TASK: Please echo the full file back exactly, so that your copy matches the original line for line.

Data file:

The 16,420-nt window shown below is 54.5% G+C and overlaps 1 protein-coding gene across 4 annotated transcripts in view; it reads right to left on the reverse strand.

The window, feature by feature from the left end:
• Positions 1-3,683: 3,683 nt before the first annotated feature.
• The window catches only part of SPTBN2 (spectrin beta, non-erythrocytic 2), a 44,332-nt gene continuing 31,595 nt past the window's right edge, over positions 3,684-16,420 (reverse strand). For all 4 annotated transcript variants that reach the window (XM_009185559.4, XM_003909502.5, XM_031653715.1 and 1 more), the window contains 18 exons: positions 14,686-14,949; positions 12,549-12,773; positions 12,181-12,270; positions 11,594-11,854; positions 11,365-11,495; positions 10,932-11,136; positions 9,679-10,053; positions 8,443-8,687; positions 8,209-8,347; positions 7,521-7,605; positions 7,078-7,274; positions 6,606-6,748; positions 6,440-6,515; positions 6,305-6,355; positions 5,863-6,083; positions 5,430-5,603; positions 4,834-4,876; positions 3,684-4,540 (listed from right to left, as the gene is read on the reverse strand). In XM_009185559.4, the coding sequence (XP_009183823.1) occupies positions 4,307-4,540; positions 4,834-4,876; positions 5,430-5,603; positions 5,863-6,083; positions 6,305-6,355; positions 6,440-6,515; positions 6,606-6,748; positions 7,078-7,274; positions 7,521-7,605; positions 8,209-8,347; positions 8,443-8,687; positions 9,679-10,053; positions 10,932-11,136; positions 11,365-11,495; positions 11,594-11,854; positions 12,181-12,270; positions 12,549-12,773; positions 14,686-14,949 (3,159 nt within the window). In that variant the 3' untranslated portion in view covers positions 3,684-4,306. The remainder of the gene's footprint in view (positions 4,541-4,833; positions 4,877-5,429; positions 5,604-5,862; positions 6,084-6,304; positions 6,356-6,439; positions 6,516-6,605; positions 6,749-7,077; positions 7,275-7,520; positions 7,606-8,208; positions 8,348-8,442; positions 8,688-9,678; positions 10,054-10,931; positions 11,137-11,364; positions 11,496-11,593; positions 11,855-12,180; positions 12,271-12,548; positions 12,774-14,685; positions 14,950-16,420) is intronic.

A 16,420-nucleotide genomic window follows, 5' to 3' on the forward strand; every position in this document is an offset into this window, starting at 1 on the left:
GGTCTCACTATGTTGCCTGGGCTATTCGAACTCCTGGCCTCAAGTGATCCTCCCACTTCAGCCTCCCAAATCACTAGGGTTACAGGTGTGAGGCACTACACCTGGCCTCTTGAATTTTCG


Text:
The 16,420-nt window shown below is 54.5% G+C and overlaps 1 protein-coding gene across 4 annotated transcripts in view; it reads right to left on the reverse strand.

The window, feature by feature from the left end:
• Positions 1-3,683: 3,683 nt before the first annotated feature.
• The window catches only part of SPTBN2 (spectrin beta, non-erythrocytic 2), a 44,332-nt gene continuing 31,595 nt past the window's right edge, over positions 3,684-16,420 (reverse strand). For all 4 annotated transcript variants that reach the window (XM_009185559.4, XM_003909502.5, XM_031653715.1 and 1 more), the window contains 18 exons: positions 14,686-14,949; positions 12,549-12,773; positions 12,181-12,270; positions 11,594-11,854; positions 11,365-11,495; positions 10,932-11,136; positions 9,679-10,053; positions 8,443-8,687; positions 8,209-8,347; positions 7,521-7,605; positions 7,078-7,274; positions 6,606-6,748; positions 6,440-6,515; positions 6,305-6,355; positions 5,863-6,083; positions 5,430-5,603; positions 4,834-4,876; positions 3,684-4,540 (listed from right to left, as the gene is read on the reverse strand). In XM_009185559.4, the coding sequence (XP_009183823.1) occupies positions 4,307-4,540; positions 4,834-4,876; positions 5,430-5,603; positions 5,863-6,083; positions 6,305-6,355; positions 6,440-6,515; positions 6,606-6,748; positions 7,078-7,274; positions 7,521-7,605; positions 8,209-8,347; positions 8,443-8,687; positions 9,679-10,053; positions 10,932-11,136; positions 11,365-11,495; positions 11,594-11,854; positions 12,181-12,270; positions 12,549-12,773; positions 14,686-14,949 (3,159 nt within the window). In that variant the 3' untranslated portion in view covers positions 3,684-4,306. The remainder of the gene's footprint in view (positions 4,541-4,833; positions 4,877-5,429; positions 5,604-5,862; positions 6,084-6,304; positions 6,356-6,439; positions 6,516-6,605; positions 6,749-7,077; positions 7,275-7,520; positions 7,606-8,208; positions 8,348-8,442; positions 8,688-9,678; positions 10,054-10,931; positions 11,137-11,364; positions 11,496-11,593; positions 11,855-12,180; positions 12,271-12,548; positions 12,774-14,685; positions 14,950-16,420) is intronic.

A 16,420-nucleotide genomic window follows, 5' to 3' on the forward strand; every position in this document is an offset into this window, starting at 1 on the left:
GGTCTCACTATGTTGCCTGGGCTATTCGAACTCCTGGCCTCAAGTGATCCTCCCACTTCAGCCTCCCAAATCACTAGGGTTACAGGTGTGAGGCACTACACCTGGCCTCTTGAATTTTCG